White House 'prepared to defend' abuser until photos of one of his victims came out


The White House domestic abuse scandal just gets worse.

Donald Trump's White House has been bungling the Rob Porter domestic abuse scandal, and is still making it clear they would have kept defending Porter if he had not resigned.

On Thursday afternoon, principal deputy press secretary Raj Shah took to the podium for his debut as Sarah Huckabee Sanders' fill-in, hours late and in over his head. He was promptly peppered with questions about the White House's mishandling of now-ousted senior staffer Rob Porter.

Among the revelations that Shah made at the briefing was the fact that the White House will not deny chief of staff John Kelly knew about the abuse allegations months ago. Shah would only say that Kelly became "fully aware" of the allegations based on news reports and was "shocked" when he saw the published photographs.

Shah was also forced to admit "we all could have done better" in dealing with the scandal, referring to the entire White House staff, but refused to elaborate.

NBC News's Kelly O'Donnell followed up Shah's admission by asking if White House staffers' personal feelings had influenced their botching of the scandal.

"I'd point you to a number of statements that indicate the White House was prepared to defend Rob Porter based on initial accusations that we heard about, and his denial," Shah said. "And that was based on our experiences with Rob Porter, and so to answer your question, I think that the initial response was based upon that."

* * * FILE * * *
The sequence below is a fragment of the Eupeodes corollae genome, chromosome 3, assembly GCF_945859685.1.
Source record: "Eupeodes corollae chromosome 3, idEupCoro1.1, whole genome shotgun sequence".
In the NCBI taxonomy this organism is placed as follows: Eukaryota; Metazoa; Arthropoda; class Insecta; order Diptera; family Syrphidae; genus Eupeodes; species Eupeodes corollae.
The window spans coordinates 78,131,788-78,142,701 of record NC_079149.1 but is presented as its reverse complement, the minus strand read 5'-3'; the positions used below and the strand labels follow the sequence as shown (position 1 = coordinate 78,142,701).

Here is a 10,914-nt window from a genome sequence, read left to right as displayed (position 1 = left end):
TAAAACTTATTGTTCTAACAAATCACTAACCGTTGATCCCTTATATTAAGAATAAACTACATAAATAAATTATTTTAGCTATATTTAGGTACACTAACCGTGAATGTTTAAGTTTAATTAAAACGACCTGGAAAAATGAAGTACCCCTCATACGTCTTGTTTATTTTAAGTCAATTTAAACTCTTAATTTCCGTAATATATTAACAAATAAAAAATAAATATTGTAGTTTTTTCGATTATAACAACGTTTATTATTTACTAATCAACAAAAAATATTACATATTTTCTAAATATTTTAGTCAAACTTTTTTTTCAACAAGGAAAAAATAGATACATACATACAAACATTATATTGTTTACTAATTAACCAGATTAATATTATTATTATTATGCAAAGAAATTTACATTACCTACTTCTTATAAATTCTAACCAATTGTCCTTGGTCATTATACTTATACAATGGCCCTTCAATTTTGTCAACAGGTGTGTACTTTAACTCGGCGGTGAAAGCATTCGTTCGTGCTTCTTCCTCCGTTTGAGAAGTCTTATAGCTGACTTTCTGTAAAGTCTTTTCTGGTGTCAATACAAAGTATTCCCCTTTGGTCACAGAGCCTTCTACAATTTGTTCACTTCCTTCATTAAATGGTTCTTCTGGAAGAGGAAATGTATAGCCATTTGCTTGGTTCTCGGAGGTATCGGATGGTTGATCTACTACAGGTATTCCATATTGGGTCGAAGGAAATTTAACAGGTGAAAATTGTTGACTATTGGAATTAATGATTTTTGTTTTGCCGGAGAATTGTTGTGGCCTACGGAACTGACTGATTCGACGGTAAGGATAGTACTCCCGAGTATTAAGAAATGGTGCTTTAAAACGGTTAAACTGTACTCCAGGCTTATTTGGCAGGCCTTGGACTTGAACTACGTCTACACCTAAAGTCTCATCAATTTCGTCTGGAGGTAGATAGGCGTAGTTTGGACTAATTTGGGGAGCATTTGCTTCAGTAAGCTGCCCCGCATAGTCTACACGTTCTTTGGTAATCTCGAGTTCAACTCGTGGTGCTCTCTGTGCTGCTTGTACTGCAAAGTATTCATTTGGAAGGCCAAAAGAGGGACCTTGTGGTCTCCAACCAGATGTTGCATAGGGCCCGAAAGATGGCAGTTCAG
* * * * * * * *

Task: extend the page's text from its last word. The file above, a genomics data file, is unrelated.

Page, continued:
On its face, Shah's assertion that they were prepared to defend Porter until the "shocking" photos came out is despicable, but the truth is far worse.

The fact is that the White House was still defending Porter after the photos came out, as evidenced by the fact that Sarah Huckabee Sanders read a statement from the podium on Wednesday in which Porter claimed to have taken the photos himself. Sanders then told reporters that the White House had not pressured Porter to resign, and would allow him to stay on while his position was filled.

It was only after the public began reacting to the photos that Kelly and the White House changed their tune, accelerating Porter's departure and adding lip service to the "shocking" allegations.

Even so, it is a stunning admission that these allegations alone were not enough for the White House to jettison Porter, and that they freely admit Kelly may have known about them for months.

This White House's hostility toward women isn't new, but this scandal will continue to bathe it in a bright, ugly light.